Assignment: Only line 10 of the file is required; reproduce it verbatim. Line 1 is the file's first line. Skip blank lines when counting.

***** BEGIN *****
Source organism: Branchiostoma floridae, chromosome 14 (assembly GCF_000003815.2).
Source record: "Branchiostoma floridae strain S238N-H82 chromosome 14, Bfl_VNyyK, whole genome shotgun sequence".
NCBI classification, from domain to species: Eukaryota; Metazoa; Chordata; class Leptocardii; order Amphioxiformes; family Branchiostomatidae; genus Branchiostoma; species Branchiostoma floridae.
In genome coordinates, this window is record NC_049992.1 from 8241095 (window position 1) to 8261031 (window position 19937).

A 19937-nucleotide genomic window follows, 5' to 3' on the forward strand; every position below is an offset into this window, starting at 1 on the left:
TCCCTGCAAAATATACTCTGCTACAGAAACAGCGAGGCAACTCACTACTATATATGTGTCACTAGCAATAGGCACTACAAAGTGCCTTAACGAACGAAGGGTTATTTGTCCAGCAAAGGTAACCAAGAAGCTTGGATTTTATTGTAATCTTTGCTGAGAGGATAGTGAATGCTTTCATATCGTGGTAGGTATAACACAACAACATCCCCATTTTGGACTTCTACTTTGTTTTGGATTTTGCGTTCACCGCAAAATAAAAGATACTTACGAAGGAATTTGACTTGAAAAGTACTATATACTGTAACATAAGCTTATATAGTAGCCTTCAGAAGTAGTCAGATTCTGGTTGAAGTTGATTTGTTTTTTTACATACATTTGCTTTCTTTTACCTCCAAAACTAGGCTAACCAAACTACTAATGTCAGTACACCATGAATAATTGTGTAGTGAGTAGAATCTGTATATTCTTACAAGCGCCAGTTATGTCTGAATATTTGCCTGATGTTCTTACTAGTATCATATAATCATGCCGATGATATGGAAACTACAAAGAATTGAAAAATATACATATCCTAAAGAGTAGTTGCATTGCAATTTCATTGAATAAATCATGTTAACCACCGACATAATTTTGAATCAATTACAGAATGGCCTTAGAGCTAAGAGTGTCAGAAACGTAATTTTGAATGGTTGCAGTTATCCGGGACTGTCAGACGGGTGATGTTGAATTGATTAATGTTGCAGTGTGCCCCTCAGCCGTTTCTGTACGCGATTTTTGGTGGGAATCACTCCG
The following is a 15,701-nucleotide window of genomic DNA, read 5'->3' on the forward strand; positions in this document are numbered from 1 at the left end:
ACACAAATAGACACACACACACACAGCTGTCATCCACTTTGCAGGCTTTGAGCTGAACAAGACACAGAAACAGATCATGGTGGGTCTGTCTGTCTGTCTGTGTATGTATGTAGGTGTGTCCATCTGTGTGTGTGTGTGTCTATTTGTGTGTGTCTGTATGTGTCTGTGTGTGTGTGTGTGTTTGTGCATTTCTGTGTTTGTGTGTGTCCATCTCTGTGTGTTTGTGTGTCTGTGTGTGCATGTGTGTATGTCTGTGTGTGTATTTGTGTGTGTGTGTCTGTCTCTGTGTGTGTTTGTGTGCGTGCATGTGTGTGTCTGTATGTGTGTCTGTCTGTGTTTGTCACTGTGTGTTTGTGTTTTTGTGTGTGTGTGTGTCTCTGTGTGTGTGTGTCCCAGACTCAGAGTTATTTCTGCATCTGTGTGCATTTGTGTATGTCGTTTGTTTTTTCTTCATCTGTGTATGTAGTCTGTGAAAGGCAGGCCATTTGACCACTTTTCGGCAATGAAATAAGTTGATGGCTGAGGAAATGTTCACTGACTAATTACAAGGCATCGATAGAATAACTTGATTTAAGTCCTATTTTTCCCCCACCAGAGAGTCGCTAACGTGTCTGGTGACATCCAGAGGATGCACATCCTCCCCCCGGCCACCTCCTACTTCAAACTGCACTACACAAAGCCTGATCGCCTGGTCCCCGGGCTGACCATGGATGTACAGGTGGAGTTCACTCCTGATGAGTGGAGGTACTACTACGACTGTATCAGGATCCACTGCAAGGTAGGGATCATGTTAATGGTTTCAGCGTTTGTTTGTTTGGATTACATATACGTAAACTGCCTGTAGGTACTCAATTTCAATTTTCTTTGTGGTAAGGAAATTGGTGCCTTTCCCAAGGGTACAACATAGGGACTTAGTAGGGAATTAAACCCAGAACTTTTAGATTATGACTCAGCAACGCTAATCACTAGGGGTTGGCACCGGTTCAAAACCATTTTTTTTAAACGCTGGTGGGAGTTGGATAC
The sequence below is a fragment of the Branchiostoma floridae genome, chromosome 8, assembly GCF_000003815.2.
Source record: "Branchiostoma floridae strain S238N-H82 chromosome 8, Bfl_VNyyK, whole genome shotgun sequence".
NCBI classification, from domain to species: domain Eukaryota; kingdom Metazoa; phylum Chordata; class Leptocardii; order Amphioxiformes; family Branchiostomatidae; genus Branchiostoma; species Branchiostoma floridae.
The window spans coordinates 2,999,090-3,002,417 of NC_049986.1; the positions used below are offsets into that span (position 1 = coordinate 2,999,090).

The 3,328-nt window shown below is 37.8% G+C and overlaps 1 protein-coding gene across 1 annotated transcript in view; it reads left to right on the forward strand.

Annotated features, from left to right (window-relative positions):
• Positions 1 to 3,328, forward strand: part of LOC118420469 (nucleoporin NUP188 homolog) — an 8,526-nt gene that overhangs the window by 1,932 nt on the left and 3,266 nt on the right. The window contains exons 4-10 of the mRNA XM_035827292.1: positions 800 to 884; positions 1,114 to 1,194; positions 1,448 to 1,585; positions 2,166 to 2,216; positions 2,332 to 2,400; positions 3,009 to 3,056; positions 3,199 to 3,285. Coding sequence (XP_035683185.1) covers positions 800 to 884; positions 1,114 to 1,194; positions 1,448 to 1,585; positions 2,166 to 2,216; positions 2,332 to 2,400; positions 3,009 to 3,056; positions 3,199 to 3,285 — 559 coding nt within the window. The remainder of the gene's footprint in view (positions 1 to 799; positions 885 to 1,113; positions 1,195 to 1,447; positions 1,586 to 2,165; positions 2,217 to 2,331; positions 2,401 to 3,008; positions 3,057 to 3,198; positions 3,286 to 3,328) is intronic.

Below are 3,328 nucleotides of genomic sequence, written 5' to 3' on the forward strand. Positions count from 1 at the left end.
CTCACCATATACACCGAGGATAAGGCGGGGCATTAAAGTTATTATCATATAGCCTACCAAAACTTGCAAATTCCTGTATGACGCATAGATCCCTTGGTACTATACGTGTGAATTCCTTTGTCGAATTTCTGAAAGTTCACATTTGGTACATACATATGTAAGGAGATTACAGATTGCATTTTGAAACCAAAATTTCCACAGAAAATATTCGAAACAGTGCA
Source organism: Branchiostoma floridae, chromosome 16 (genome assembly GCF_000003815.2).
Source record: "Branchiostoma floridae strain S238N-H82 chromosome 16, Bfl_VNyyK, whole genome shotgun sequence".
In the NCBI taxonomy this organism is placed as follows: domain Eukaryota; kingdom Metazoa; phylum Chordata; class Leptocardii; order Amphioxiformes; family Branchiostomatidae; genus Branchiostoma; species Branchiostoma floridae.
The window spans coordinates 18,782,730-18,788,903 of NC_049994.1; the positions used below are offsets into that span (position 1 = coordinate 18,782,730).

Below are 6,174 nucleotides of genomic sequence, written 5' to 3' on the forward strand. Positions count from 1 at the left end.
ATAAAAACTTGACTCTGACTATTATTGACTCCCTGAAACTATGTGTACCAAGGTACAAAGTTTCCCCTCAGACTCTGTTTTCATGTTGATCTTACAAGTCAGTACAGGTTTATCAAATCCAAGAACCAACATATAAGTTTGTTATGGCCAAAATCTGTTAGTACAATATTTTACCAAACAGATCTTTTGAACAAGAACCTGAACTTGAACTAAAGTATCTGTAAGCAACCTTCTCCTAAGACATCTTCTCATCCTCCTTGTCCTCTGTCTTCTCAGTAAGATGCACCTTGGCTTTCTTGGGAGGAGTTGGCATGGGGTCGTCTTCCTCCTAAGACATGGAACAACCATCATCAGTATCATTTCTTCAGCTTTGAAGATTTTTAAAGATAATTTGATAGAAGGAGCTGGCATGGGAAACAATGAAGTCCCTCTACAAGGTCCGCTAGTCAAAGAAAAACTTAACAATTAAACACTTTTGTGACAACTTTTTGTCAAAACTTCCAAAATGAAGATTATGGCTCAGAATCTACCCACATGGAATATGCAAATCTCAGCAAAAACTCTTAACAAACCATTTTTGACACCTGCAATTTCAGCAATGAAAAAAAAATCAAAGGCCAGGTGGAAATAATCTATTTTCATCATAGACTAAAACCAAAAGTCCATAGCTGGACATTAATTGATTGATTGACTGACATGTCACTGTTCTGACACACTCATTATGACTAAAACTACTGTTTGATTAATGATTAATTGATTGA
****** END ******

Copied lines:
Source record: "Branchiostoma floridae strain S238N-H82 chromosome 8, Bfl_VNyyK, whole genome shotgun sequence".